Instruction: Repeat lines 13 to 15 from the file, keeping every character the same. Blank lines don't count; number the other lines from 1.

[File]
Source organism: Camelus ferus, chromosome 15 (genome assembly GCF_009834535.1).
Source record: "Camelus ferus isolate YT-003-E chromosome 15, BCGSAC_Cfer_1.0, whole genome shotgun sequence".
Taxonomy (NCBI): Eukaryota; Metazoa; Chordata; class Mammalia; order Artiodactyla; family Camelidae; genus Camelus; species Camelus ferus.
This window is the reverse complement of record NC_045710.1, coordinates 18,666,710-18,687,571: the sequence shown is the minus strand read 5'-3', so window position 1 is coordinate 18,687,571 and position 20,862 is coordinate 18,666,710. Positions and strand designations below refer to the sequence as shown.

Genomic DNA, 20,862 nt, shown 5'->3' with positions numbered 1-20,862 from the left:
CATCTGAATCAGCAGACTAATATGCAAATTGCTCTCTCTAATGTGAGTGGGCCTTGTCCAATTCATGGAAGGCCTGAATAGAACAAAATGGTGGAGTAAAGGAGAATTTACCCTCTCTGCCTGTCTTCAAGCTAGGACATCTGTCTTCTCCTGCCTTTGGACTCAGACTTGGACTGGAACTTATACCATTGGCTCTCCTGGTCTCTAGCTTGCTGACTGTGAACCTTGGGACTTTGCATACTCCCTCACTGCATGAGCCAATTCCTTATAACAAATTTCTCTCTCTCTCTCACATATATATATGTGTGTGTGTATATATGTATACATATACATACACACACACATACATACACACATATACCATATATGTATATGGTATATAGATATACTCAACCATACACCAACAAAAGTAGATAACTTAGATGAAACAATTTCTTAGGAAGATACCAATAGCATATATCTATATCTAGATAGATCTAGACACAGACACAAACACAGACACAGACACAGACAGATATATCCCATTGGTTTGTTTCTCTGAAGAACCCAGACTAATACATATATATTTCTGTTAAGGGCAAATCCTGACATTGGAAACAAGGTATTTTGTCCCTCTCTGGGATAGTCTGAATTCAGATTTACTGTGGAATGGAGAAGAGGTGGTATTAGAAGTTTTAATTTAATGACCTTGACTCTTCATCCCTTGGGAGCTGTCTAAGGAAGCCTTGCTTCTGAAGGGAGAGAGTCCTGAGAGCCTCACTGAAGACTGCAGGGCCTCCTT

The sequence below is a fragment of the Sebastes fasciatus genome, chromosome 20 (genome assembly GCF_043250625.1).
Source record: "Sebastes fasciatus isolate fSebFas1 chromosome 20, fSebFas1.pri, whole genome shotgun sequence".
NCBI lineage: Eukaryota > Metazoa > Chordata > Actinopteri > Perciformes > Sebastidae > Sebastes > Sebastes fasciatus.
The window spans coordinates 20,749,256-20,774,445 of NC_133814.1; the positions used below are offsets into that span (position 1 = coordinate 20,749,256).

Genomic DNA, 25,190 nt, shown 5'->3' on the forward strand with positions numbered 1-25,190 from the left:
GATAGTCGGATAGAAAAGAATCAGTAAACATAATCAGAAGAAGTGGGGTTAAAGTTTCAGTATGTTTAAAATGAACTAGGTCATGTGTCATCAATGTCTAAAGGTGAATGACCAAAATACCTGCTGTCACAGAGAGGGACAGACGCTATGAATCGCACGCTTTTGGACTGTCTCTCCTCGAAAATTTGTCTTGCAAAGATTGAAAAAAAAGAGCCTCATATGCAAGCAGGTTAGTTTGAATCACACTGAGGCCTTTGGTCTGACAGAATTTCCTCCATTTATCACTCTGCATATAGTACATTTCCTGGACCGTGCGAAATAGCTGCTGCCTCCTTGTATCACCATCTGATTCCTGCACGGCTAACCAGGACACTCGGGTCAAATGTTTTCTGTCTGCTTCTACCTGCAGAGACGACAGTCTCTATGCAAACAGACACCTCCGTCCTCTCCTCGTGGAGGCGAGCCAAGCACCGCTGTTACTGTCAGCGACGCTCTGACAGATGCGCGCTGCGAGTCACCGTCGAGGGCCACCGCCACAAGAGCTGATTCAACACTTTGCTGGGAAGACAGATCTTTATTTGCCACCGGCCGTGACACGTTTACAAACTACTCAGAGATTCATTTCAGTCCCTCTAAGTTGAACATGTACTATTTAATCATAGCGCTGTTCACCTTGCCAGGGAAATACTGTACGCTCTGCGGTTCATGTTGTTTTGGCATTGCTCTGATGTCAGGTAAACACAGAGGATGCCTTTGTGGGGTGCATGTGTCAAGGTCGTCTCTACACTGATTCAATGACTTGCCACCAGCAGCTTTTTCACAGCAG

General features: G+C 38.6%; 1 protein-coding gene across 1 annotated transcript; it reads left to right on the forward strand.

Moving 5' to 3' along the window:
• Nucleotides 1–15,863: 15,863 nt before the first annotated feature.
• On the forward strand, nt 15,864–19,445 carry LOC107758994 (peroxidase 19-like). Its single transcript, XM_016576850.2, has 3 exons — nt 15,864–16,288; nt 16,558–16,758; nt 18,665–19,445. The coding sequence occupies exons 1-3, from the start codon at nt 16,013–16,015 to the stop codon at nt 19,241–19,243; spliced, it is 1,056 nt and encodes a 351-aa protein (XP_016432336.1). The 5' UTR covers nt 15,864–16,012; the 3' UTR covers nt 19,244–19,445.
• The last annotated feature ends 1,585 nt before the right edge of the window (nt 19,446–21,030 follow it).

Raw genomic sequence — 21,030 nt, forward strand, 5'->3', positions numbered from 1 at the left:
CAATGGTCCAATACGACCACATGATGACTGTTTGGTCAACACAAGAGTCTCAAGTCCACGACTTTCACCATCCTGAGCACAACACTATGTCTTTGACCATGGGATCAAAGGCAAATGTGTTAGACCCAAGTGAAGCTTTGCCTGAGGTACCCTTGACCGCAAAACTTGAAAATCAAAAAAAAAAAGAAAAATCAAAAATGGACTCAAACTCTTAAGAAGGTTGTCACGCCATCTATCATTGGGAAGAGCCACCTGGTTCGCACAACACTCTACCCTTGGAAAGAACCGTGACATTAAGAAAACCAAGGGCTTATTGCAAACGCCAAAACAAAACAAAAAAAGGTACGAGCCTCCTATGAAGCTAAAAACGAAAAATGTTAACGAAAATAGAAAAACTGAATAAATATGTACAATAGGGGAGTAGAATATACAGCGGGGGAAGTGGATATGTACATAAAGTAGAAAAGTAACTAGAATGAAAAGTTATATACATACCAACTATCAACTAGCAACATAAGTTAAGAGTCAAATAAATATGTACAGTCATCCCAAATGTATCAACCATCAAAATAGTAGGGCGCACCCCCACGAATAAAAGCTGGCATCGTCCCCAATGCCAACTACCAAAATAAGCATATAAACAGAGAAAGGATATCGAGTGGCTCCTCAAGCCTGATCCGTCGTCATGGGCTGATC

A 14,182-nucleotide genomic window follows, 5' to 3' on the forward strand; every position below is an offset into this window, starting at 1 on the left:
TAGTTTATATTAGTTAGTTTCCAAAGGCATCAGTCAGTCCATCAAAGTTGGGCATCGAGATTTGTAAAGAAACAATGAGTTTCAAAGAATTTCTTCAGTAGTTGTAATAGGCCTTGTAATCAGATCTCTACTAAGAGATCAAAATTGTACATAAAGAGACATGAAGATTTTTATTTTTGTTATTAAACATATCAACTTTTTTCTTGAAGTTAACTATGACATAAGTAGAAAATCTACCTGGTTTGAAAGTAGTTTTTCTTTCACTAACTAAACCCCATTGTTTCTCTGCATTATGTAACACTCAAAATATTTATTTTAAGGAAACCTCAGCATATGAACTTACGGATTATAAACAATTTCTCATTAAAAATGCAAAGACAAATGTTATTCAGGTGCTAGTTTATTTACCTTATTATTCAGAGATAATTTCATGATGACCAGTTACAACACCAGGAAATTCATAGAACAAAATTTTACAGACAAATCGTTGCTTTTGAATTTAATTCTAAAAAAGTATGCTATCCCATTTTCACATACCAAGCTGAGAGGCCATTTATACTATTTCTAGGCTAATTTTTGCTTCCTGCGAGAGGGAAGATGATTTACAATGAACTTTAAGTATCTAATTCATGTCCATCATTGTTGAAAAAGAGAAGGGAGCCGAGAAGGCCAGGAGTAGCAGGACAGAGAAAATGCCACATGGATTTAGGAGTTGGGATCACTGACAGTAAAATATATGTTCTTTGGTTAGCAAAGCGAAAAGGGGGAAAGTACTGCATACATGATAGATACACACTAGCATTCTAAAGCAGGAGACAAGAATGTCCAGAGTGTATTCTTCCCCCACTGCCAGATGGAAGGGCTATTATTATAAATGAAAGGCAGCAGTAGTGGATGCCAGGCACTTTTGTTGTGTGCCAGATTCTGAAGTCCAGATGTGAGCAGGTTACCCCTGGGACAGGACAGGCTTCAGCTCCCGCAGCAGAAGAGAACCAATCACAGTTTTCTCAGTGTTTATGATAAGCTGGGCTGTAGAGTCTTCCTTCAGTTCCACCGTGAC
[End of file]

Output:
General features: G+C 38.6%; 1 protein-coding gene across 1 annotated transcript; it reads left to right on the forward strand.

Moving 5' to 3' along the window:
• Nucleotides 1–15,863: 15,863 nt before the first annotated feature.